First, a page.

Lost Chances

A man’s heart hardens in war. The fertile joy of youth is quickly replaced with the dry bitterness of experience.

The End of Humanity (Act 2, Scene 1)

Tisail hummed as he worked his hoe along the narrow line of soil. He imagined a song that matched the rhythm of the blade’s thunk into the ground and the crunch of earth being pulled apart. Dried roots and stalks snapped with his effort.

Relatively speaking, the garden was only a hundred or so square feet strip of land between one of the major footpaths leading through the village and Old Mary’s place. It would only take an hour for him to finish tilling and planting seeds for the next crops.

He finished one row and turned around. He wiped the sweat from his brow and then grabbed the haft of his hoe with both gloved hands. Despite being a small garden, he had responsibility for over fifty gardens scattered throughout Garnet’s End. It was a quiet but steady job. He enjoyed it almost as much as being along Mary’s Lane in the morning when the sun came up.

Humming, he glanced at the trees to the east. He had about twenty minutes before the sun rose and enough time to finish another row. He focused on his task, upturning a line of dirt until the morning dew glistening on the soil.

He stopped and looked down the lane. Any minute Nanafir would be coming along. He smiled and wiped the sweat from his brow. His leather gloves scraped along his skin, irritating a few scratches from cleaning out a thistle bush a few days ago.

A high-pitched bell rang out. A second bell followed. He started to nod in time with the third but it came a heartbeat too slow. “Might need to fix that,” he said with a smile.

It would also give him more time near Nanafir.

Leaning against the hoe, he watched the curve in the road until she came into view.

Her cart had three wheels and a wide bar for her to balance herself. When she walked, her right leg dragged along the dirt. At the end of her step, she leaned into the bar to pick herself up. The movement caused her body to sway and she turned her head in time with the steady scuff of her movements.

Tisail smiled over her cart.

Nanafir caught sight of him and smiled broadly. She pushed her bright blue hair over her ear and continued to push her cart toward him. A breeze ran along the lane, bringing the scents of teas and sweets to him.

Even though it would be easy enough to walk over to her, Tisail would never do that to her. She had her own pace, her own speed. He turned back to his task and started another row of the garden. Every few cuts of his hoe, he peeked up to see her limping closer.

He reached the end of the row. Giving her a glance, he started on the next one but then he thought he saw movement. Turning back, he scanned along the treeline behind her before he spotted the source of the movement.

It was a large pig. The creature had a few arrows sticking out of its back. One of them had a red ribbon on it. Jalen’s arrow. There was no doubt the pig was the head female in the sounder, a foul and temperamental creature everyone called Mad Midge.

Tisail’s blood ran cold. Midge’s sounder has been terrorizing the village for the last few weeks, but usually the wild pigs remained along the southern farms. A few boars had joined into the mess, trying to get into the sounder by picking fights all through the fields.

Nanafir didn’t seem to notice the wild pig. She wouldn’t have been able to hear it even if Midge was screaming, not until it was too close to miss.

He dropped his hoe and stumbled onto the lane. As soon as he got his balance on the dirt path, he ran toward her while waving his hand. “Nan!”

She focused on him and smiled but didn’t stop.

Behind her, the sow’s head stopped. The pig started to trot toward Nanafir. In a matter of seconds, it began to pick up speed.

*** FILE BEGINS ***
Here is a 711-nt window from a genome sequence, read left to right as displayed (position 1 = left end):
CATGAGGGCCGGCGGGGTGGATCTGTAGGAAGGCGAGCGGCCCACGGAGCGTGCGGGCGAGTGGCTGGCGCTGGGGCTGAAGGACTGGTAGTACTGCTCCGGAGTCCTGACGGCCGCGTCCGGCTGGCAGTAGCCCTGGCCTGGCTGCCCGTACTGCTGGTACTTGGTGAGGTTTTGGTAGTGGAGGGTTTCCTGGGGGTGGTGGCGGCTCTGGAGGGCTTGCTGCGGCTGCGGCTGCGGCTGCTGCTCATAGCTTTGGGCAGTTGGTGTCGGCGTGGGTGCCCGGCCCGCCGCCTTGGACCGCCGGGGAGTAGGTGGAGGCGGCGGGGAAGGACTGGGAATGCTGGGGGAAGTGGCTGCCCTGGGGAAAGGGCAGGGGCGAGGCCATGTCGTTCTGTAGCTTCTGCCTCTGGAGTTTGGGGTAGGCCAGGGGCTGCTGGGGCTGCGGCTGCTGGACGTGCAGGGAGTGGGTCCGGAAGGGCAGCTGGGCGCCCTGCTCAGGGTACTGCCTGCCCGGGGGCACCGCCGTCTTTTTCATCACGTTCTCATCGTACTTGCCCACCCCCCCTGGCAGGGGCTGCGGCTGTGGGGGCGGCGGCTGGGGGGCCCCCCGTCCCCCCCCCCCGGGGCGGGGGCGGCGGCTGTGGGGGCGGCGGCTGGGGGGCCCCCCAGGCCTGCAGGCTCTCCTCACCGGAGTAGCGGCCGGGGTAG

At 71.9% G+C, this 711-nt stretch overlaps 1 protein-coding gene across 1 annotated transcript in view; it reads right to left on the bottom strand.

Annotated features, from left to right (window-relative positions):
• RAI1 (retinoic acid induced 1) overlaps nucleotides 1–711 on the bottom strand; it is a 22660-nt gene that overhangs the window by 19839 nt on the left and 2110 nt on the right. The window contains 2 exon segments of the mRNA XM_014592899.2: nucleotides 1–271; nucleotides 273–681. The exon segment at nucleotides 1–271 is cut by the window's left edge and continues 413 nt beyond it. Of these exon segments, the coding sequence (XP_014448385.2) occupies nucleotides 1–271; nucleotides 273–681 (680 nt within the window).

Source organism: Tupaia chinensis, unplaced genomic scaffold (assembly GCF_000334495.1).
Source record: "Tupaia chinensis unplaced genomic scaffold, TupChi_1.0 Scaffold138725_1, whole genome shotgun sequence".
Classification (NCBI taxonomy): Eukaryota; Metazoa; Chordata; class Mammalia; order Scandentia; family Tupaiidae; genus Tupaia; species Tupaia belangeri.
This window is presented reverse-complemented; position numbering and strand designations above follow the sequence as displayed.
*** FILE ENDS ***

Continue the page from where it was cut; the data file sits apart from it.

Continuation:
He gestured for Nanafir to turn around. “Turn around!” he yelled after a second. She was hard of hearing but hopefully could discern his tone.

As he ran, Tisail looked around for somewhere to avoid the beast. It had to be sturdy or high. He remembered how easily Midge had burst through a stone fence a few days before.

He spotted a familiar old tree. The gnarled branches had been twisted into a spiral. It had survived the battle between two mages during the last war. Magical poison and resonance and nearly killed the tree, but it managed to stay. It had also survived storms, a runaway boulder, and a thousands kids carving their names.

Nanafir frowned and slowly turned around. He couldn’t see her face, but when she jerked violently, his heart almost broke.

Midge growled and charged forward.

Turning back, Nanafir looked back with fear in her eye. Her whimper broke his heart.

He gestured wildly for the twisted oak. “To the tree! Tree!”

She spun on one foot to look in the direction.

He silently begged her not to hesitate.

Nanafir stumbled away from her cart. Her foot caught on the grass but she held out a hand for her balance.

He caught up to her. The smell of tea surrounded her cart and he could feel the heat radiating from the pots that were nestled in their crooks. He looked over it for anything could be used as a weapon.

Through the steam wafting from the cart, he could see the pig tearing through a garden toward them. Leaves and roots tore up in a cloud.

Nanafir whimpered. “My cart!”

For a second, he thought she had turned back but she didn’t stop moving. She was calling blindly behind him as she struggled to make the distance to the tree.

“Run! Don’t stop!” he yelled, mostly to speak loud enough for her to hear. He tugged her lightly, not wanting to trip her.

Tisail swept his other hand over her cart, snatching up the largest pot of steaming water. It burned his hand but he didn’t care. Holding away from his side, he caught up to her and caught her hand.

Nanafir clutched him tightly.

“Lean on me, use me,” he said into her ear. He looked over his shoulder. He had a few more seconds. “To the tree. To the tree.”

She whimpered but kept stumbling forward.

There was a crash. Midge had reached Nanafir’s tea cart.

Tisail released Nanafir and stepped back to turn around. He focused on the furious pig that stood in the remains of the cart. Steaming water and shattered porcelain surround the creature, with shards sticking out of her short bristles.